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A Portrait of Mendelssohn$
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Clive Brown

Print publication date: 2003

Print ISBN-13: 9780300095395

Published to Yale Scholarship Online: October 2013

DOI: 10.12987/yale/9780300095395.001.0001

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• The Final Years in Leipzig

• The Final Years in Leipzig

Chapter:
24 • The Final Years in Leipzig
Source:
A Portrait of Mendelssohn
Author(s):

Clive Brown

Publisher:
Yale University Press
DOI:10.12987/yale/9780300095395.003.0024

Despite his involvement with Berlin, Felix Mendelssohn continued to entertain the idea of a return to Leipzig. When he realized that he would be fully occupied as Prussian Generalmusikdirektor, however, the temporary arrangements put in place in 1842 were deemed inadequate. Ferdinand Hiller was appointed as conductor of the Gewandhaus concerts for the 1843–1844 season, but he had an unsuccessful tenure. Mendelssohn recommended the young Danish composer Niels Gade, whose First Symphony had impressed Mendelssohn in January 1843, as Hiller's successor for the 1844–1845 season. Mendelssohn then spent time mainly in Frankfurt and the Rhineland, but in July 1845 he resumed his position in Leipzig after the king of Saxony requested him to do so. In the journal Repertorium für Musik, Herrmann Hirschbach assessed Mendelssohn's effect on Leipzig music in a generally less sympathetic manner. In many ways, however, Mendelssohn left an enduring impact on Leipzig.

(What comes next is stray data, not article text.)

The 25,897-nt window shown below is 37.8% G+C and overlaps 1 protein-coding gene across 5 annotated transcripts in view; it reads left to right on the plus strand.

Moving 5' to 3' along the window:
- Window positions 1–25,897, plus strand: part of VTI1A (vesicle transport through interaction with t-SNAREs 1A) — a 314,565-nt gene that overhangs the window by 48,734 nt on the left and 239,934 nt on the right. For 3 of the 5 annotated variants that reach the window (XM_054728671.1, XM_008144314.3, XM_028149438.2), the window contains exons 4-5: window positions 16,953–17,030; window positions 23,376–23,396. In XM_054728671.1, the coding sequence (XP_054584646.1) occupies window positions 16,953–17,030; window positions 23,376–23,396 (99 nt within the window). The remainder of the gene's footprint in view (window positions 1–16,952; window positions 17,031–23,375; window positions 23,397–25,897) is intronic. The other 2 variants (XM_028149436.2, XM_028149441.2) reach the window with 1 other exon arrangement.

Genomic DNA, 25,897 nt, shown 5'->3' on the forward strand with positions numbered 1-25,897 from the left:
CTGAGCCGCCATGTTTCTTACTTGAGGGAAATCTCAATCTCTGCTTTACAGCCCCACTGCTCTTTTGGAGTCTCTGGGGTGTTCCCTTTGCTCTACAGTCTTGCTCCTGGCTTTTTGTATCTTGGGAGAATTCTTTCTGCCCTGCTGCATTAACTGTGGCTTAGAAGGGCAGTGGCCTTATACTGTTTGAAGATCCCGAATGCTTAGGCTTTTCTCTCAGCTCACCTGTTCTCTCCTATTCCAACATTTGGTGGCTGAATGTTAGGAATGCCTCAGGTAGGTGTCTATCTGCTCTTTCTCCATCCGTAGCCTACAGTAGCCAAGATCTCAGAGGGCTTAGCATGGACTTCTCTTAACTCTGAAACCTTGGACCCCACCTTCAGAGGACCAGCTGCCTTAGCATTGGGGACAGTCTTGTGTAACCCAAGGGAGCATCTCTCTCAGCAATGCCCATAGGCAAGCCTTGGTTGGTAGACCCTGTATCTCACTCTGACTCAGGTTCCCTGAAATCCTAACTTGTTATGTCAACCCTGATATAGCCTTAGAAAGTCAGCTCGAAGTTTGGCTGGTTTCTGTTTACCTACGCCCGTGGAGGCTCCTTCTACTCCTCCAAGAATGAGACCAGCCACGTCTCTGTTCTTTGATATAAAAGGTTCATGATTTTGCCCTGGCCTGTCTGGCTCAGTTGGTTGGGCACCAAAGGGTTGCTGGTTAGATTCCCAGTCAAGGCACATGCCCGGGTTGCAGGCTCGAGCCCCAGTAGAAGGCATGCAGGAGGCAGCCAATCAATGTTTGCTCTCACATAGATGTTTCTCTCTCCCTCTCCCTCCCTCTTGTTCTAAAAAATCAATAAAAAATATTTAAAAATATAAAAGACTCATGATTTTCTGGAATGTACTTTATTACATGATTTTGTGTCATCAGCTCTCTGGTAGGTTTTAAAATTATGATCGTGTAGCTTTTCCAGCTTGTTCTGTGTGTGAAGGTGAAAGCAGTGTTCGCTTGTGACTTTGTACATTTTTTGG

Keywords:   music, Berlin, Leipzig, Generalmusikdirektor, Ferdinand Hiller, Niels Gade, Repertorium für Musik, Herrmann Hirschbach

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